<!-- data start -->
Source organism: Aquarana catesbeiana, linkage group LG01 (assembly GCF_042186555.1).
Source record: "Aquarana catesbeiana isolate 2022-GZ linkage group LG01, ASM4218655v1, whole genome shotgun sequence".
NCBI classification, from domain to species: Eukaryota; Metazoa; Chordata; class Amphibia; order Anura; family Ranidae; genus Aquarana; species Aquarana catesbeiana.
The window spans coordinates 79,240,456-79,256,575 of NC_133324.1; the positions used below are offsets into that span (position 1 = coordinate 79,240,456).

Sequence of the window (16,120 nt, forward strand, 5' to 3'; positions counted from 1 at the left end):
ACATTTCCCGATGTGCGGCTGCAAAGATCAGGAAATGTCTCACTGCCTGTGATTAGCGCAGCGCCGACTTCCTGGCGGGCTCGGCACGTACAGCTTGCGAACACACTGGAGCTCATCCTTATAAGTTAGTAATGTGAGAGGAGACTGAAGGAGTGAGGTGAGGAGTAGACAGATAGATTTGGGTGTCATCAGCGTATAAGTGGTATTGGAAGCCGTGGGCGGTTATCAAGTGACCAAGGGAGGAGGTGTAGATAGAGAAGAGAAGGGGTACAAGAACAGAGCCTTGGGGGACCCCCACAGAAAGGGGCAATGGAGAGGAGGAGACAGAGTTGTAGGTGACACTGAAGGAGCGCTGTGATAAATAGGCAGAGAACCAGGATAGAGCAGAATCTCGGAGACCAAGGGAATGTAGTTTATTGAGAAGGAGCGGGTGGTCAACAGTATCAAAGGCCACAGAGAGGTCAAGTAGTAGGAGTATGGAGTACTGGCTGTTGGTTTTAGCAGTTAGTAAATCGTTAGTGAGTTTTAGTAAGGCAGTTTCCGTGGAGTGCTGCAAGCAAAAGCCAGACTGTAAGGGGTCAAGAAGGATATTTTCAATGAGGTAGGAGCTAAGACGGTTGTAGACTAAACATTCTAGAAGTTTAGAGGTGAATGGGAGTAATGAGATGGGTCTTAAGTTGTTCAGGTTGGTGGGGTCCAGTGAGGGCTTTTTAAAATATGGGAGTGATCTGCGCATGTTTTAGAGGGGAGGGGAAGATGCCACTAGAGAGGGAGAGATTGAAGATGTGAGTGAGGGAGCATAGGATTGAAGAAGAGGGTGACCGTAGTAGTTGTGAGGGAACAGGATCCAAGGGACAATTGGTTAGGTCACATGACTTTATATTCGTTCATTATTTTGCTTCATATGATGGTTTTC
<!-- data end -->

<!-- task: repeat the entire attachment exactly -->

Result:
Source organism: Aquarana catesbeiana, linkage group LG01 (assembly GCF_042186555.1).
Source record: "Aquarana catesbeiana isolate 2022-GZ linkage group LG01, ASM4218655v1, whole genome shotgun sequence".
NCBI classification, from domain to species: Eukaryota; Metazoa; Chordata; class Amphibia; order Anura; family Ranidae; genus Aquarana; species Aquarana catesbeiana.
The window spans coordinates 79,240,456-79,256,575 of NC_133324.1; the positions used below are offsets into that span (position 1 = coordinate 79,240,456).

Sequence of the window (16,120 nt, forward strand, 5' to 3'; positions counted from 1 at the left end):
ACATTTCCCGATGTGCGGCTGCAAAGATCAGGAAATGTCTCACTGCCTGTGATTAGCGCAGCGCCGACTTCCTGGCGGGCTCGGCACGTACAGCTTGCGAACACACTGGAGCTCATCCTTATAAGTTAGTAATGTGAGAGGAGACTGAAGGAGTGAGGTGAGGAGTAGACAGATAGATTTGGGTGTCATCAGCGTATAAGTGGTATTGGAAGCCGTGGGCGGTTATCAAGTGACCAAGGGAGGAGGTGTAGATAGAGAAGAGAAGGGGTACAAGAACAGAGCCTTGGGGGACCCCCACAGAAAGGGGCAATGGAGAGGAGGAGACAGAGTTGTAGGTGACACTGAAGGAGCGCTGTGATAAATAGGCAGAGAACCAGGATAGAGCAGAATCTCGGAGACCAAGGGAATGTAGTTTATTGAGAAGGAGCGGGTGGTCAACAGTATCAAAGGCCACAGAGAGGTCAAGTAGTAGGAGTATGGAGTACTGGCTGTTGGTTTTAGCAGTTAGTAAATCGTTAGTGAGTTTTAGTAAGGCAGTTTCCGTGGAGTGCTGCAAGCAAAAGCCAGACTGTAAGGGGTCAAGAAGGATATTTTCAATGAGGTAGGAGCTAAGACGGTTGTAGACTAAACATTCTAGAAGTTTAGAGGTGAATGGGAGTAATGAGATGGGTCTTAAGTTGTTCAGGTTGGTGGGGTCCAGTGAGGGCTTTTTAAAATATGGGAGTGATCTGCGCATGTTTTAGAGGGGAGGGGAAGATGCCACTAGAGAGGGAGAGATTGAAGATGTGAGTGAGGGAGCATAGGATTGAAGAAGAGGGTGACCGTAGTAGTTGTGAGGGAACAGGATCCAAGGGACAATTGGTTAGGTCACATGACTTTATATTCGTTCATTATTTTGCTTCATATGATGGTTTTC